Local Authorities face huge liabilities from landfills
The recent findings from the Local Government Association (LGA) that Britain will run out of landfill space in less than eight years should be of grave concern to local authority finance directors as much as the recycling lobby.
By Edward Dent, Managing Director, Blackfield Land.
While the study raises many questions about the strategic direction of UK waste policy, it should also be asking what local authorities and other site owners will do with these sites once they are full. While open, landfill sites can operate as a profitable business. However, once full, they become a significant financial and environmental liability.
Under current rules, any owner looking to close a landfill site has to make financial provision in order to guarantee the monitoring, maintenance and security of the site for a minimum of 60 years into the future and this must be shown on their balance-sheet as a contingent liability.
Cornwall Council, for example, is spending in the region of £1million per year on the maintenance of just one landfill site – and has eleven more in total under its control.
Multiplied over several decades, this is a considerable financial burden for any organisation, particularly cash-strapped local authorities looking to make savings throughout their portfolio. The problem is compounded by the fact that there is no guarantee that this liability will be lifted after 60 years. Some estimates suggest contingency payments will continue for over 100 years.
Costs of course will be even higher if any incidents – floods, explosions, escape of leachate into groundwater and soil – occur which pollute neighbouring areas and leave the owner with compensation and clean up costs in addition to their ongoing liabilities.
For example, Northamptonshire County Council recently agreed to pay out £6 million compensation after it was found that leachate from one of its old landfills had contaminated a neighbouring area of land. And Northamptonshire is not alone. Most local authorities face similar problems and the older the landfill site, the worse the potential hazard as many modern safety design features will not have been included. For many, it is only a matter of time before a similar incident occurs.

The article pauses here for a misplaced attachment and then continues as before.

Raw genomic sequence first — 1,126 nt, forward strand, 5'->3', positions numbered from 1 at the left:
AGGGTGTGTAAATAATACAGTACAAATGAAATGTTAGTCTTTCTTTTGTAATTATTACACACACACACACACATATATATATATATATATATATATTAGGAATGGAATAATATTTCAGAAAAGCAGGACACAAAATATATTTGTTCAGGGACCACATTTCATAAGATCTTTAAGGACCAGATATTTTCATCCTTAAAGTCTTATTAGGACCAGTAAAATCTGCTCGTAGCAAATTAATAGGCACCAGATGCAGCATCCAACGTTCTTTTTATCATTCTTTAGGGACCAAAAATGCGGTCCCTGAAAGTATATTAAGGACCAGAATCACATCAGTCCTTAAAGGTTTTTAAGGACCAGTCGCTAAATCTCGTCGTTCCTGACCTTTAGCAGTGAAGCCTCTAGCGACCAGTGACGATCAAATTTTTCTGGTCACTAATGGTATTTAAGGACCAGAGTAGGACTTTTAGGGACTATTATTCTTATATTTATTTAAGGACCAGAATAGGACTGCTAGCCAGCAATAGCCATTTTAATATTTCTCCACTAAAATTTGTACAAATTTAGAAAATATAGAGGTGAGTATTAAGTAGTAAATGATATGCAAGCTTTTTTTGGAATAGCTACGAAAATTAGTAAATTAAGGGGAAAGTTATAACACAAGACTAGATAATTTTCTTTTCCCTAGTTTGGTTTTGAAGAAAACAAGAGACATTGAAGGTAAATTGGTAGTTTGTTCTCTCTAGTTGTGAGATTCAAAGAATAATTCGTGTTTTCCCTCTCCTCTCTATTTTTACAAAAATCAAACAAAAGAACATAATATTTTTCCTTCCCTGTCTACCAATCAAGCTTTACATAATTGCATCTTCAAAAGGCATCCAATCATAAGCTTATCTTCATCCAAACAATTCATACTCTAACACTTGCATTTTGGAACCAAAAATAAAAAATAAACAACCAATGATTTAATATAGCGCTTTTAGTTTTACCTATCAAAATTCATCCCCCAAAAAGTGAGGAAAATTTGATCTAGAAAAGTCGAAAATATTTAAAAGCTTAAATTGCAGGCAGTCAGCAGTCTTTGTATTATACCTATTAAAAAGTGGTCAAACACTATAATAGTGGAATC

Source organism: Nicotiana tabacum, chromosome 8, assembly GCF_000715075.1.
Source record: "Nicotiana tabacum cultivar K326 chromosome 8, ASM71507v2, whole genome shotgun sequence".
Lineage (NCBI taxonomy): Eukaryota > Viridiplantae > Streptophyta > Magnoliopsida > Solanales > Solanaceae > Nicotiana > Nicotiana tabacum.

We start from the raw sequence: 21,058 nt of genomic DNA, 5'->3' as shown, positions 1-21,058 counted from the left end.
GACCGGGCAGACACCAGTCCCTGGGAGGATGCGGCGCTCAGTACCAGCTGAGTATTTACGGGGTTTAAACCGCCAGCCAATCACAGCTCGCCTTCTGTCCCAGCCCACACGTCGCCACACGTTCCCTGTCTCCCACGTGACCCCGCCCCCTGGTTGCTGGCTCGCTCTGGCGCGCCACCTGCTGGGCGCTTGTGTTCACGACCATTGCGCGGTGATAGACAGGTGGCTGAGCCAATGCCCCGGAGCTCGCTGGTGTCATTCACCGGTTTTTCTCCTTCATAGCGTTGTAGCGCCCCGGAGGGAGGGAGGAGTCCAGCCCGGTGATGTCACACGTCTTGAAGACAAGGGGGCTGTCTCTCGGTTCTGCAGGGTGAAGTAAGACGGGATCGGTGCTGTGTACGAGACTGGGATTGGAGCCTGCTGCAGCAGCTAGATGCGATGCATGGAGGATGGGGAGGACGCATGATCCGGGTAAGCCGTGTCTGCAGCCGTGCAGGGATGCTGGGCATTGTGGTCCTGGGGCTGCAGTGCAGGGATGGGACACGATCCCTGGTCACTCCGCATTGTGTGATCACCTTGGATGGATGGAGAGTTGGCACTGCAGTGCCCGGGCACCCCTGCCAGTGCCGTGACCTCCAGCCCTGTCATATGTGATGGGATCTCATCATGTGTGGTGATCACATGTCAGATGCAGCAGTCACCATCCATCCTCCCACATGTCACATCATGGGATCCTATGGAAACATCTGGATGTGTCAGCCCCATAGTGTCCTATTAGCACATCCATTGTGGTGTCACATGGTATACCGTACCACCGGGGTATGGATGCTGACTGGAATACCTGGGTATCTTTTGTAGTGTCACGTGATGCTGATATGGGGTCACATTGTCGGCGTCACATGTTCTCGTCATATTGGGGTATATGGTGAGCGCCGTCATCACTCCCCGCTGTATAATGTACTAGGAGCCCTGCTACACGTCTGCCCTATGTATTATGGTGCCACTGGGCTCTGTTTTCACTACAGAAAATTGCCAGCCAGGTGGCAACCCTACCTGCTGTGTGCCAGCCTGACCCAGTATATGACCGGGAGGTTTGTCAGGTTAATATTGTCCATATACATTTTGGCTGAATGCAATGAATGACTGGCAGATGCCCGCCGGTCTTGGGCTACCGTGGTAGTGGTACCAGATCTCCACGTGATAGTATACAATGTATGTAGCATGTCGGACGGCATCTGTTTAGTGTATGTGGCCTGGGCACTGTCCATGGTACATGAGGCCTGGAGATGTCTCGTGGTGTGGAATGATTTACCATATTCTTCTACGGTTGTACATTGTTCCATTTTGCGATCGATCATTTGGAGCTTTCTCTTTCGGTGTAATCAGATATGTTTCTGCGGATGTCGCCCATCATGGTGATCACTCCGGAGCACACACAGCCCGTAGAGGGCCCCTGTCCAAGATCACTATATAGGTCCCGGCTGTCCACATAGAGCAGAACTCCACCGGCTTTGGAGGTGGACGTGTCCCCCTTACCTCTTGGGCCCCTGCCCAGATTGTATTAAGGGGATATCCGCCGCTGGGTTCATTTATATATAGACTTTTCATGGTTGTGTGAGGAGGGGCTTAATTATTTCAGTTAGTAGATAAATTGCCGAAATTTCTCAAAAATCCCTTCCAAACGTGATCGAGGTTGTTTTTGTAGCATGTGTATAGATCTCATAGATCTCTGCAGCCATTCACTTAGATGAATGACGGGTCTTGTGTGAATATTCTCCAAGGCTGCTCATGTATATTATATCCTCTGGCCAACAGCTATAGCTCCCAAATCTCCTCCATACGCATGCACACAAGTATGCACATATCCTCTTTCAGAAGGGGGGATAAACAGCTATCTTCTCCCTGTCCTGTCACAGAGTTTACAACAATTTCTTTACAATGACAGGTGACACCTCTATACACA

Site owners, especially local authorities, need to start planning now to minimise future costs. They should start thinking of these sites as “Blackfield Land” with the potential for development. The sites are, for the most part, large spaces with good road and communications links on the outskirts of urban areas. In other words ripe for other usage.
We have been working with a number of local authorities which have been struggling to assess their options. Many have considered measures such as creating public amenities, for example golf courses or wildlife and dog walking areas.
However, this is not a cheap option. It costs a great deal to close, remediate and restore landfill sites, and public amenities generate almost nothing in terms of return to the tax-payer.
Another option is to see the sites as resource beds, full of useful materials for recycling and other markets. Authorities could partner with energy-from-waste operators to retrospectively recycle resources, generate energy and income and then start a clean-up operation ahead of development for industrial, business or even housing usage.
They could even incorporate all aspects in a transition plan which starts with intermediate uses which don’t require major engineering works but can generate an income, followed by longer term measures to remediate and reclaim the site in full.
No local authority can afford to ignore the liabilities or the potential opportunities these Blackfield Land sites represent. Even mitigating some of the burden is better than paying the full cost.
However, unless plans are made now, the liabilities will be paid for decades to come. Yesterday’s waste will mount up to become tomorrow’s debts. Its time we paid them off.
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